Harry’s mind is also spilling out around him, as Martinaise soon becomes a microcosm of what is going on inside of him, being as fractured and conflicting as his own thoughts.  A place that has been ravished by a failed revolution, left with some still hunting for that workers’ paradise and others that despise the encroaching spread of foreign cultures and people in Revachol.  Factions despise each other with a passion.  Even when there is a loving friendship that involves enjoying the odd game of boule, there is always that history not far away to keep you apart.  Sometimes this may make the game feel nasty at times, with no real voice of its own, as it attempts to give all sides a voice, whilst at the same time painting them all as selfish, unpleasant or manipulated.  The game displays racism regularly, even encouraging the player to engage in it at times, as well as repeated use of a homophobic slur not just isolated to a single character (a slur that is bleeped with each use, which only serves to highlight it more).  For many, this might be viewed as the game wanting to provoke, whilst failing to commit to a side.  You could also see it as the game allowing the player to express their own views (or the views of their version of Harry), no matter how extreme they might be.  Really though, it is demonstrating the fractured nature of the protagonist’s mind, conflicting voices in his head leading him down paths that he may have been nothing more than fleeting thoughts when his mind was more stable.  Those black dogs have grown louder though and now effected the way he views the world around him.  The game, perhaps fortunately, never overtly goes down that path of the world being nothing but a figment of Harry’s imagination, but that sense is implicit from the start.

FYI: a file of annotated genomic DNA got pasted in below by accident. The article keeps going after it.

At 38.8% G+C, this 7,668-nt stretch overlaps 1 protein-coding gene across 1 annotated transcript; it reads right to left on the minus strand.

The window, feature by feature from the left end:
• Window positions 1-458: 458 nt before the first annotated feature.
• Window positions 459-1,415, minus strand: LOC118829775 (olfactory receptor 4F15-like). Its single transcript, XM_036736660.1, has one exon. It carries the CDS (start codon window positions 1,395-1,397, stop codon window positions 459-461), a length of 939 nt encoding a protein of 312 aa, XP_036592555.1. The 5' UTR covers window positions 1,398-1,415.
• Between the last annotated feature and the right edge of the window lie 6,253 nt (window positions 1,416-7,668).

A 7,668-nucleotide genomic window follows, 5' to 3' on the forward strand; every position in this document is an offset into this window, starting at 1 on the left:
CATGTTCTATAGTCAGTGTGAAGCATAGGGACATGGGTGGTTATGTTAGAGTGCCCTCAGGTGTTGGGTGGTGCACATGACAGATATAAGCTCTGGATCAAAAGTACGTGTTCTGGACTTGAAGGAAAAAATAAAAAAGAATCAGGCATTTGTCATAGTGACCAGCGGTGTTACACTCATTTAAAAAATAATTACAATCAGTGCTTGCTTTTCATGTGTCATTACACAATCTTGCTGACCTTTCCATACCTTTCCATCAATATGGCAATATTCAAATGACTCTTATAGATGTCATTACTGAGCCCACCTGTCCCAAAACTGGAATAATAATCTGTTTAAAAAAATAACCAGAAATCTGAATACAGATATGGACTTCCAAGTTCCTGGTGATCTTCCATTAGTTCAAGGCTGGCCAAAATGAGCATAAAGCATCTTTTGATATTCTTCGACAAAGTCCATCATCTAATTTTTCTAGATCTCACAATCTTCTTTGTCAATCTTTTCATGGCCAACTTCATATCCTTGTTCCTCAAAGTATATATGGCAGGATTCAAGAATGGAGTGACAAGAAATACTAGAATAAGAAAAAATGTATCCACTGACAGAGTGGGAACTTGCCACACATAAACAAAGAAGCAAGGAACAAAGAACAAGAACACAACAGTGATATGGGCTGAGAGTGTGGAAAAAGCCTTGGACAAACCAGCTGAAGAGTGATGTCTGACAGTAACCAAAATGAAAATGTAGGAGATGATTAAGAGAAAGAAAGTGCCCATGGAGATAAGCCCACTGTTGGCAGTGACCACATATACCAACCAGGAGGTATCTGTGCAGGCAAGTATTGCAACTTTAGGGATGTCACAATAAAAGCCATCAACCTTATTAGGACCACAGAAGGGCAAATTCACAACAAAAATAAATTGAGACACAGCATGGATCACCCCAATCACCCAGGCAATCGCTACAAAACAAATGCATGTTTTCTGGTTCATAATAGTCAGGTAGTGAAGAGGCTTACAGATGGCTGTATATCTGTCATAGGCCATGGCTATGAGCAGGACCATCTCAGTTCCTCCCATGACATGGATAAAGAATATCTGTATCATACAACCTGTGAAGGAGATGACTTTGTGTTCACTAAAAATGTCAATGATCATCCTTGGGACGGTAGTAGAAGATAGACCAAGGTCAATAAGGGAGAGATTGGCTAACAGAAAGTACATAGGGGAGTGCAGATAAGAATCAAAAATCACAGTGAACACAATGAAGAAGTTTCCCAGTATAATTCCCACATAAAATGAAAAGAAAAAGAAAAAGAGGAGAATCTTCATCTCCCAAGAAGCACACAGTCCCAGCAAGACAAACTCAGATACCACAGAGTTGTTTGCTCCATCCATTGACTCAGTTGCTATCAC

It is perhaps a shame that the main case you are sent to investigate in Martinaise is not the most thrilling.  The story of a mercenary that is found hung outside a motel has some suitable hooks to sink into the player, but it never leads to anywhere hugely interesting and the final act takes you off to another path that appears almost from nowhere (albeit one that is rather obvious when you take more than a cursory glance at the map).  The direction the game takes you in for the majority of its time is not much more than a red herring, so it does fail in its murder mystery set up.